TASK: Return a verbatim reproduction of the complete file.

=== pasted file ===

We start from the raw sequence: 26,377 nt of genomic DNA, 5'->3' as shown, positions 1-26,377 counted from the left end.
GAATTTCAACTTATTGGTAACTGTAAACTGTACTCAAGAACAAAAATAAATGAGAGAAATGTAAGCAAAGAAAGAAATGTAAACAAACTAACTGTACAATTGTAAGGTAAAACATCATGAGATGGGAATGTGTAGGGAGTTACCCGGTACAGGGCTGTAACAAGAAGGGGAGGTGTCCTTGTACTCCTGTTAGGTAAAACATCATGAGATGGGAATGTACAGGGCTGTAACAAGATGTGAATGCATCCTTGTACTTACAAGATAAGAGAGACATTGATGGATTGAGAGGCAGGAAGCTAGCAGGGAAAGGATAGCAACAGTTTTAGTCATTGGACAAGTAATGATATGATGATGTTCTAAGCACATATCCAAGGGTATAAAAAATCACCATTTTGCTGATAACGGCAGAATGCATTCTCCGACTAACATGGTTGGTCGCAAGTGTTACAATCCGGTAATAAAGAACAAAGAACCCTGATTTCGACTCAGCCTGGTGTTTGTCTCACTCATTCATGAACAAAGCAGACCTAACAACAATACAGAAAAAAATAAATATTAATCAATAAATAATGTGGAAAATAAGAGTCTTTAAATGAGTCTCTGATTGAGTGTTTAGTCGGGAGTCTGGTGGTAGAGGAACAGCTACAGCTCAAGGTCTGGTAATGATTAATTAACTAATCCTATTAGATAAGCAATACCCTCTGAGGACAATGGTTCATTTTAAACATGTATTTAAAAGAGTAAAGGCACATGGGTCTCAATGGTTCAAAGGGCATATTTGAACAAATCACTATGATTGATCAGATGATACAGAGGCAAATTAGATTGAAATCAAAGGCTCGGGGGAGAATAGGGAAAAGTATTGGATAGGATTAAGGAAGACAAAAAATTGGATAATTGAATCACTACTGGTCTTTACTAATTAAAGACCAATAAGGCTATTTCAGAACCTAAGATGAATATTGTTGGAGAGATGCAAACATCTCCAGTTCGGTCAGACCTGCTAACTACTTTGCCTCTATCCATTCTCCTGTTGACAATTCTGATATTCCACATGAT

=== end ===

We start from the raw sequence: 26,377 nt of genomic DNA, 5'->3' as shown, positions 1-26,377 counted from the left end.
GAATTTCAACTTATTGGTAACTGTAAACTGTACTCAAGAACAAAAATAAATGAGAGAAATGTAAGCAAAGAAAGAAATGTAAACAAACTAACTGTACAATTGTAAGGTAAAACATCATGAGATGGGAATGTGTAGGGAGTTACCCGGTACAGGGCTGTAACAAGAAGGGGAGGTGTCCTTGTACTCCTGTTAGGTAAAACATCATGAGATGGGAATGTACAGGGCTGTAACAAGATGTGAATGCATCCTTGTACTTACAAGATAAGAGAGACATTGATGGATTGAGAGGCAGGAAGCTAGCAGGGAAAGGATAGCAACAGTTTTAGTCATTGGACAAGTAATGATATGATGATGTTCTAAGCACATATCCAAGGGTATAAAAAATCACCATTTTGCTGATAACGGCAGAATGCATTCTCCGACTAACATGGTTGGTCGCAAGTGTTACAATCCGGTAATAAAGAACAAAGAACCCTGATTTCGACTCAGCCTGGTGTTTGTCTCACTCATTCATGAACAAAGCAGACCTAACAACAATACAGAAAAAAATAAATATTAATCAATAAATAATGTGGAAAATAAGAGTCTTTAAATGAGTCTCTGATTGAGTGTTTAGTCGGGAGTCTGGTGGTAGAGGAACAGCTACAGCTCAAGGTCTGGTAATGATTAATTAACTAATCCTATTAGATAAGCAATACCCTCTGAGGACAATGGTTCATTTTAAACATGTATTTAAAAGAGTAAAGGCACATGGGTCTCAATGGTTCAAAGGGCATATTTGAACAAATCACTATGATTGATCAGATGATACAGAGGCAAATTAGATTGAAATCAAAGGCTCGGGGGAGAATAGGGAAAAGTATTGGATAGGATTAAGGAAGACAAAAAATTGGATAATTGAATCACTACTGGTCTTTACTAATTAAAGACCAATAAGGCTATTTCAGAACCTAAGATGAATATTGTTGGAGAGATGCAAACATCTCCAGTTCGGTCAGACCTGCTAACTACTTTGCCTCTATCCATTCTCCTGTTGACAATTCTGATATTCCACATGAT